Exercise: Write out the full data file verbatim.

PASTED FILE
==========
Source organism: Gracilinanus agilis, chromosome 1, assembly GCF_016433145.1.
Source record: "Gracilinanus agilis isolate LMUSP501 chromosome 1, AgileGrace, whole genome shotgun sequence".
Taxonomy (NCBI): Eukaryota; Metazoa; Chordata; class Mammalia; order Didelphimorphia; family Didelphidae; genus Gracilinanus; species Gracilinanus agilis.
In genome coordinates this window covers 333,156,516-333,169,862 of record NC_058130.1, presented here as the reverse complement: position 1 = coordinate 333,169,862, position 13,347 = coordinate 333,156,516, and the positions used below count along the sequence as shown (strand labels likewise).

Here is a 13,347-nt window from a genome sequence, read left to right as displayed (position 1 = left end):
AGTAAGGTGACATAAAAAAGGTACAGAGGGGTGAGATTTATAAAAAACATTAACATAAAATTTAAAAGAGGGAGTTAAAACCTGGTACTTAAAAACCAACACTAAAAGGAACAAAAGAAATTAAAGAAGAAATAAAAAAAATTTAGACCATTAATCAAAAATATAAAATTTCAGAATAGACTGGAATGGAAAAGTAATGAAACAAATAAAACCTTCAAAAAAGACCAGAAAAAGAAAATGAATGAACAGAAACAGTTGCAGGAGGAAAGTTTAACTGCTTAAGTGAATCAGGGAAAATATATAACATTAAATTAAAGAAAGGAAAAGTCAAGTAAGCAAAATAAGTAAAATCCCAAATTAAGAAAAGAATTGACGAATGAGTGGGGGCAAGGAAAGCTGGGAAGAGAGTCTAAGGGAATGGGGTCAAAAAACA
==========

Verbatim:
Source organism: Gracilinanus agilis, chromosome 1, assembly GCF_016433145.1.
Source record: "Gracilinanus agilis isolate LMUSP501 chromosome 1, AgileGrace, whole genome shotgun sequence".
Taxonomy (NCBI): Eukaryota; Metazoa; Chordata; class Mammalia; order Didelphimorphia; family Didelphidae; genus Gracilinanus; species Gracilinanus agilis.
In genome coordinates this window covers 333,156,516-333,169,862 of record NC_058130.1, presented here as the reverse complement: position 1 = coordinate 333,169,862, position 13,347 = coordinate 333,156,516, and the positions used below count along the sequence as shown (strand labels likewise).

Here is a 13,347-nt window from a genome sequence, read left to right as displayed (position 1 = left end):
AGTAAGGTGACATAAAAAAGGTACAGAGGGGTGAGATTTATAAAAAACATTAACATAAAATTTAAAAGAGGGAGTTAAAACCTGGTACTTAAAAACCAACACTAAAAGGAACAAAAGAAATTAAAGAAGAAATAAAAAAAATTTAGACCATTAATCAAAAATATAAAATTTCAGAATAGACTGGAATGGAAAAGTAATGAAACAAATAAAACCTTCAAAAAAGACCAGAAAAAGAAAATGAATGAACAGAAACAGTTGCAGGAGGAAAGTTTAACTGCTTAAGTGAATCAGGGAAAATATATAACATTAAATTAAAGAAAGGAAAAGTCAAGTAAGCAAAATAAGTAAAATCCCAAATTAAGAAAAGAATTGACGAATGAGTGGGGGCAAGGAAAGCTGGGAAGAGAGTCTAAGGGAATGGGGTCAAAAAACA